Repeated courses of antenatal steroids in women threatening preterm delivery have beneficial effects on lung maturation, but concern exists about the effects on the developing brain. We aimed to determine whether repeated courses of antenatal corticosteroids increased the risk of neuropathology compared to single courses or no treatment. Single course animals received antenatal steroids at 123dg (n=6). A second course was administered to the repeated course group at 137dg (n=7). Controls received no antenatal intervention (n=5). Baboons delivered naturally at term, after which necropsy was performed. Brains were assessed histologically for parameters of development and neuropathology. Body weights did not differ between the groups (p>0.05); neither did brain weight in relation to body weight. Density of glial fibrillary acidic protein-immunoreactive (IR) astrocytes in white matter was increased in the single (p<0.05) and repeated course (p<0.01) groups compared to controls. Density of myelin-basic protein-IR oligodendrocytes was reduced in the repeated course animals compared to both controls and single course groups (p<0.05); olig2-IR, which labels all cells in the oligodendrocyte lineage, showed no difference between groups. Repeated courses of antenatal corticosteroids have effects on myelination in the developing non-human primate brain which should be taken into account when determining a dosing regimen.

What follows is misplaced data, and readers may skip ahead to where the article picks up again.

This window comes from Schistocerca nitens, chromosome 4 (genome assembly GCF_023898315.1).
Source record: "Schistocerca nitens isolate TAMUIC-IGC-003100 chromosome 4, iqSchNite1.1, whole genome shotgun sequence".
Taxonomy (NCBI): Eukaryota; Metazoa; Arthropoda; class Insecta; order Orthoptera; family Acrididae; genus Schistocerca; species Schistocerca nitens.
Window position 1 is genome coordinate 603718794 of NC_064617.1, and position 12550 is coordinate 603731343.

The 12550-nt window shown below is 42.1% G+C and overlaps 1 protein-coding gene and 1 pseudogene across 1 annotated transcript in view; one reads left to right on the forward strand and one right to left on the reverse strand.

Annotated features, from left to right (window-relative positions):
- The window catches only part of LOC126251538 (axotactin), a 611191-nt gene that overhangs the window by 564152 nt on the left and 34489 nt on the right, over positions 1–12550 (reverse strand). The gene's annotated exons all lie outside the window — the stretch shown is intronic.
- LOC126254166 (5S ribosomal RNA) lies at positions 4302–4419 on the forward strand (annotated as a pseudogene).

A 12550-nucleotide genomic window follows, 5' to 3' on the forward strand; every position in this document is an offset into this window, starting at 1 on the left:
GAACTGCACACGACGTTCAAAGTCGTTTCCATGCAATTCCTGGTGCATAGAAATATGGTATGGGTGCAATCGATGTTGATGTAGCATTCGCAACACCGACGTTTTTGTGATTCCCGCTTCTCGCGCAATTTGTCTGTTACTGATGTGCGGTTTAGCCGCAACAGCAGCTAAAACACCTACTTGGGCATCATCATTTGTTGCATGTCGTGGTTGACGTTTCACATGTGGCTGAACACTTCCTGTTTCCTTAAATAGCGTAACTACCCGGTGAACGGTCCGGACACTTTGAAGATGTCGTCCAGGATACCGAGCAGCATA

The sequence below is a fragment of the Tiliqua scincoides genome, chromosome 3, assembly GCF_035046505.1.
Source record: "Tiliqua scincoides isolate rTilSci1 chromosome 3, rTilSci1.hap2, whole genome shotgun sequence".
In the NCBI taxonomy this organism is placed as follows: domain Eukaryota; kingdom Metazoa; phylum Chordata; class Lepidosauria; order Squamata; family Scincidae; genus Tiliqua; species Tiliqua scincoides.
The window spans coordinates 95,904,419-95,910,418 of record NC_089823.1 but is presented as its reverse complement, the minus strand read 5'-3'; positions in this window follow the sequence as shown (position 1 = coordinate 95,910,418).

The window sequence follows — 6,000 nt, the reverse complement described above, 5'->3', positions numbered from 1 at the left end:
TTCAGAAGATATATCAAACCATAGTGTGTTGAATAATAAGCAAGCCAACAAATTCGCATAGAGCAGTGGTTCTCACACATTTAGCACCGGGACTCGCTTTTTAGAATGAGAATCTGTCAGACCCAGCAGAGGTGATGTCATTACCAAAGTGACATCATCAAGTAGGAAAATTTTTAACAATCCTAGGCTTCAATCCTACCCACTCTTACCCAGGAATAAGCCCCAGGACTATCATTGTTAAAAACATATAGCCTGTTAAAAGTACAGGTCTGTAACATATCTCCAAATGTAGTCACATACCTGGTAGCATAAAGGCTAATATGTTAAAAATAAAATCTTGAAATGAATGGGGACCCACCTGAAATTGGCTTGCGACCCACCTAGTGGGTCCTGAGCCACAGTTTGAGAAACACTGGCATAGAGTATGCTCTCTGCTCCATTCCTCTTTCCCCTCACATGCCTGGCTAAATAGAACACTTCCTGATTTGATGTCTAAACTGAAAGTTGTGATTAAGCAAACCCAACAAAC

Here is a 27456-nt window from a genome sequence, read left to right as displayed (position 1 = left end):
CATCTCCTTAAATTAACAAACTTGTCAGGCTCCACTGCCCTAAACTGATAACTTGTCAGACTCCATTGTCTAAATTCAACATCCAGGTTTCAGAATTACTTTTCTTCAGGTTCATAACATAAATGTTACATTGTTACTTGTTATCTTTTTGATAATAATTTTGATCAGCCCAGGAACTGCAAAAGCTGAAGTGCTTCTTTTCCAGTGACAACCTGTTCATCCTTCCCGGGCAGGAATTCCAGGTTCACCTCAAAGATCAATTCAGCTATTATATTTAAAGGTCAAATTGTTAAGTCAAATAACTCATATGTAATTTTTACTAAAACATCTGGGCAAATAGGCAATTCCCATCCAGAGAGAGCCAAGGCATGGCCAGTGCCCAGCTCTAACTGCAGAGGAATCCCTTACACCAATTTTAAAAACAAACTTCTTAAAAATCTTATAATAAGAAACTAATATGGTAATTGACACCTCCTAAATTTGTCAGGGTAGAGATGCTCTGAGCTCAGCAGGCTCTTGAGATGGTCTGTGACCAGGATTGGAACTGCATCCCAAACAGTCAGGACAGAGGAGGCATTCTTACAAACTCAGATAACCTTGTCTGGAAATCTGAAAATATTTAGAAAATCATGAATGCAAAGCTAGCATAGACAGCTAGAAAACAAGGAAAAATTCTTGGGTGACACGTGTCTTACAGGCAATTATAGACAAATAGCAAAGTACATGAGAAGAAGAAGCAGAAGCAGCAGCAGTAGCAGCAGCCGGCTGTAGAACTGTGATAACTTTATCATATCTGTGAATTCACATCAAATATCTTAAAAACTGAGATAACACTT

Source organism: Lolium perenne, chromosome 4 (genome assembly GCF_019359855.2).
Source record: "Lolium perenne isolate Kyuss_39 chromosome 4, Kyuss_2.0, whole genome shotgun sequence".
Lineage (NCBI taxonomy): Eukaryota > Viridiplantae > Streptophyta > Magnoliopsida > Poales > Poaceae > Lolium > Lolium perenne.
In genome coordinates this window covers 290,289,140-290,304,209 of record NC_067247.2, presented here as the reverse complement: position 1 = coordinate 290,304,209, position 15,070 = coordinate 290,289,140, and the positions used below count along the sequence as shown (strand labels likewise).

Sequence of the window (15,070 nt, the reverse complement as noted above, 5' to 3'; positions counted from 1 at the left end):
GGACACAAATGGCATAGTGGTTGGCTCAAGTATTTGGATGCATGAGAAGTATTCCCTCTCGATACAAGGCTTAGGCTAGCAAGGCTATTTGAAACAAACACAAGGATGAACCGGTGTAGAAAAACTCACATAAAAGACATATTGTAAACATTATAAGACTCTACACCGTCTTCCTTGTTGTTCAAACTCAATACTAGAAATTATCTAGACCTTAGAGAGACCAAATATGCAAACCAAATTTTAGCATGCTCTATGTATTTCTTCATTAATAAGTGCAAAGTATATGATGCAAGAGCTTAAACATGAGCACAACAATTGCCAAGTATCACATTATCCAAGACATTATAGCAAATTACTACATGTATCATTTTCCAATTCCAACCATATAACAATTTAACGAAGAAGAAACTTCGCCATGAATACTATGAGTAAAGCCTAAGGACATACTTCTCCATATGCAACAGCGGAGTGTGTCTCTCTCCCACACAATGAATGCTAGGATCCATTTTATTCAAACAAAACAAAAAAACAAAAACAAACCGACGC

Non-human primate; myelination; brain development; repeated courses antenatal steroids
Diabetes represents a major public health and health system burden. As part of the Alberta's Caring for Diabetes (ABCD) Project, two quality-improvement interventions are being piloted in four Primary Care Networks in Alberta. Gaps between health research, policy and practice have been documented and the need to evaluate the impact of public health interventions in real-world settings to inform decision-making and clinical practice is paramount. In this article, we describe the application of the RE-AIM framework to evaluate the interventions beyond effectiveness.